Monday, November 13, 2017

Review: Royal Thai Restaurant London

Amazing Thai food tucked away near King's Cross

King prawn pad kee mao - noodle heaven! 

I've never lived in London long enough to discover its hidden secrets, those amazing little places tucked away in the nooks and crannies of the big city. Instead, I've done the next best thing, which is to rely on my more local friends for their insider information. And that's how I found Royal Thai. A friend suggested we drop by one night, promising that I'd be impressed by the food despite my teenage years in Thailand. And indeed I was, so much so that I insisted that we come here for dinner again the next time we met. The venue has now become a regular fixture for me - I've made several visits with friends and family, and its the first recommendation I make for Thai food in the British capital.  

The restaurant interior - smart and cosy

The restaurant is actually 5 minutes from King's Cross station, but in a quieter part of Caledonian Road. It doesn't get as busy as some of my other favourites in Soho or East London, though I do recommend booking for dinner on weekends. The venue is reasonably sized, with tables spread over the ground floor and a basement, but it does fill up during the evenings. The decor is smart and laid back - think dark wooden tables, light colours and Thai decorations (photo above). The staff have always been friendly and attentive, though they rarely have time to stop and chat (if that's your thing, it's not mine). The menu spans the typical dishes one would expect from a Thai restaurant in London, but everything is excellently prepared and the closest I've found so far to food in Thailand. 

On the left, tod mun pla or delicious little Thai fish cakes. 
On the right, som tam or papaya salad. 

There are a few dishes that I try at every Thai restaurant - essentially my favourites - which I use to decide if I'm coming back to that particular restaurant. Of course, Royal Thai passes on all counts. My favourites starters are above: tod mun pla or Thai fish cakes, and som tam or papaya salad. The fish cakes here are perfect, and the som tam almost so. I'm used to the Bangkok street food version of this salad, spicy and sour with quite a kick. There's nothing wrong with the version at Royal Thai of course, but it's a little toned down, I'm assuming for the local palette. Other favourites from the starters include the king prawn tempura and the tom yum kung soup - though again expect the latter to be a little less hot and sour than usual. 

On the left, duck Thai red curry.
On the right, tofu, garlic and pepper stir fry. 

When it comes to the mains its even harder for me to pick favourites. The king prawn pad kee mao - photo at the beginning of this post - is noodle heaven. I'm personally not a big fan of pad Thai, but the richer pad kee mao is exactly my style. Another long time favourite is the pad kra pao gai, or Thai basil chicken, and I love the version at Royal Thai. It's again the closest I've found to what I used to have at school and on the streets near my house in Thailand. The basil is a little less pronounced than I'd like, but I doubt there's any way around that given the air miles it must travel. Other dishes I'd recommend from the mains include the red curry, and in particular the duck version (photo above) - it's mild enough for most, and I much prefer the chewy duck meat to chicken. I also really love their simple garlic and pepper stir fries - having tried the beef, chicken and tofu iterations. I know this is a very simple dish, think soya and fish sauce pretty much, but nothing I can make at home compares to what they do here. The tofu version (photo above) is actually my favourite, I kid you not, especially as it takes on the flavours of the sauce so much better than meat. I may also have a soft spot for fried tofu - which is an odd adulthood character flaw I've acquired. But speaking of vegetarian food, there are lots of vegetarian options on the menu here - both amongst the mains and starters.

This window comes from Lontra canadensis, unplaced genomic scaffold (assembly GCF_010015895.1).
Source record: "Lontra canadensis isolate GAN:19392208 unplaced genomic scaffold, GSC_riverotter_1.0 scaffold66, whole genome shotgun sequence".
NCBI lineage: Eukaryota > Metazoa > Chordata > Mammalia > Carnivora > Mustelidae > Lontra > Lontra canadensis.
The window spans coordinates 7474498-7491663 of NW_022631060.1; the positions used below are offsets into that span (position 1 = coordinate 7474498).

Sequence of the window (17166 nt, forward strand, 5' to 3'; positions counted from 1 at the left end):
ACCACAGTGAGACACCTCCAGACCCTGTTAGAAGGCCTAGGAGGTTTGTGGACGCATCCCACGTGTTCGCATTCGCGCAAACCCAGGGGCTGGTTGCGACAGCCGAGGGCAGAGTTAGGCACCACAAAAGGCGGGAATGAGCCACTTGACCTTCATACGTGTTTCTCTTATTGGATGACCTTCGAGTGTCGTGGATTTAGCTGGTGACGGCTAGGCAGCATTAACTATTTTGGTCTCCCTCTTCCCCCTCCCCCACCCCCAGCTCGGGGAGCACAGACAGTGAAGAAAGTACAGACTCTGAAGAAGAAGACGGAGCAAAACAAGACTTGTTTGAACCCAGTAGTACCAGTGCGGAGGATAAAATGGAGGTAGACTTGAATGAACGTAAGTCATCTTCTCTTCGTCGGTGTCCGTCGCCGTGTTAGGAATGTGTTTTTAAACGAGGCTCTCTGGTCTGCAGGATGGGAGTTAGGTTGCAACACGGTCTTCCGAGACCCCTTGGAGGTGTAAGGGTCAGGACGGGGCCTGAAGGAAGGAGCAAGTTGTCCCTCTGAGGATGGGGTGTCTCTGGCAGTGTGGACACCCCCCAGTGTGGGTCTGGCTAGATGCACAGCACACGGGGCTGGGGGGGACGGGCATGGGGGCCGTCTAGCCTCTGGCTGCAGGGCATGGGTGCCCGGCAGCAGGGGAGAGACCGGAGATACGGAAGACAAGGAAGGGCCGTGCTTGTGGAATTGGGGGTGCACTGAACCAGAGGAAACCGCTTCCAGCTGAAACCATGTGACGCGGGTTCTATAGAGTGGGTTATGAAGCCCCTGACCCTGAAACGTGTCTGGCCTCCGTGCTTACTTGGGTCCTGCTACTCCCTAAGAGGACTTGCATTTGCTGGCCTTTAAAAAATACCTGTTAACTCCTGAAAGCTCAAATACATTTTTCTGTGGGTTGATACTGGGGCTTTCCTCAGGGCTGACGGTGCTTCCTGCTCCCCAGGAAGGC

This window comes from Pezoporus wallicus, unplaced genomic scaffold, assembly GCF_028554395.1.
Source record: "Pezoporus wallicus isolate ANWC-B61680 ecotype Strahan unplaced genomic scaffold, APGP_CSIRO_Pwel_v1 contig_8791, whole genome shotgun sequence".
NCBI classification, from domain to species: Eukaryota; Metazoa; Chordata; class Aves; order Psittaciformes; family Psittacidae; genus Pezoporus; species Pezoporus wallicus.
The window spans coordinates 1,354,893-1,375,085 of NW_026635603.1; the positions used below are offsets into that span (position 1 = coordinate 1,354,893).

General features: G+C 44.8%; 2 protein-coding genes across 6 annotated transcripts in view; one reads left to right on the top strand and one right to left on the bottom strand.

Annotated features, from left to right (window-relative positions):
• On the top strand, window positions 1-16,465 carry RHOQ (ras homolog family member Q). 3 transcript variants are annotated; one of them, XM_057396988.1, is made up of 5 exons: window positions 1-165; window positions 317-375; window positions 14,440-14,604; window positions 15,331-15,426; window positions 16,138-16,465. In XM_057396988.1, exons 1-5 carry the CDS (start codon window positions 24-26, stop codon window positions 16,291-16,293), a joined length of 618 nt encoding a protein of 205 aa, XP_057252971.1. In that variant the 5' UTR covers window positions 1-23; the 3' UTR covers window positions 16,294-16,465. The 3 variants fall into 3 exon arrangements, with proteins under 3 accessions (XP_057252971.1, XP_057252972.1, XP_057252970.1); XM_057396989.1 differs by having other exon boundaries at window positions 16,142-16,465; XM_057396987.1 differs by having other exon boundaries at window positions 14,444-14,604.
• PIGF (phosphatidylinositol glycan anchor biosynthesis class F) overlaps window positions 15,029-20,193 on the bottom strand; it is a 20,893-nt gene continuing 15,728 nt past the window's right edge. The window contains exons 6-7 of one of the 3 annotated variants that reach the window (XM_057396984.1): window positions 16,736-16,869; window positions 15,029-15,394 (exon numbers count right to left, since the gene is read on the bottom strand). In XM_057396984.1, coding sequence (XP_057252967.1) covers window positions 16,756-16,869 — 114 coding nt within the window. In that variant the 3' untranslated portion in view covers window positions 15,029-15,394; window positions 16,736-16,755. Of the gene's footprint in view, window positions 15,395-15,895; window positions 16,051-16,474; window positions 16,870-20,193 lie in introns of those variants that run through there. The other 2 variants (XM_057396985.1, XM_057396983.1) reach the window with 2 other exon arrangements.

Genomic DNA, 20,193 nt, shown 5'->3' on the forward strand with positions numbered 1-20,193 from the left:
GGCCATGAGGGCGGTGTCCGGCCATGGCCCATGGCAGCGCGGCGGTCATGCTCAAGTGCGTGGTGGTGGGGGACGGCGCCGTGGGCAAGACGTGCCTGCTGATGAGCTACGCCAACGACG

Prawn tempura
Plump & springy with a satisfyingly crunchy bite

Shockingly, I've never had dessert here. I can tell you they have a few options on the menu, but nothing more than that - which feels strange given how much of a sweet tooth I have. However, you can expect to pay around £20 for 2 courses and a non-alcoholic drink here. That's amazingly good value, especially since this is a proper sit-down restaurant. Starters are priced between £5 to £8 mostly, while mains start from £8 and rise to the £15 mark. The higher prices are for the fancier fish and seafood dishes - some of which, like the battered whole fish cooked in lemongrass, are on my to-try list. Rice is an extra on top of the mains, but only around £2 for steamed rice or £3 for coconut or egg fried rice. I eat at a lot of expensive places around central London, but most of that food doesn't compare to this place. Which just goes to show, don't be fooled by fancy branding and marketing - and instead come to Royal Thai.  

Food: 8/10
Service: 8/10
Atmosphere: 7/10
Value: 8/10

Final Score: 8/10

Contact Information
A: 50 Caledonian Rd, Kings Cross, London N1 9DP
T: 020 7837 7755

NB. The final score, while influenced by the sub-scores, is a qualitative reflection of my overall impression the establishment.

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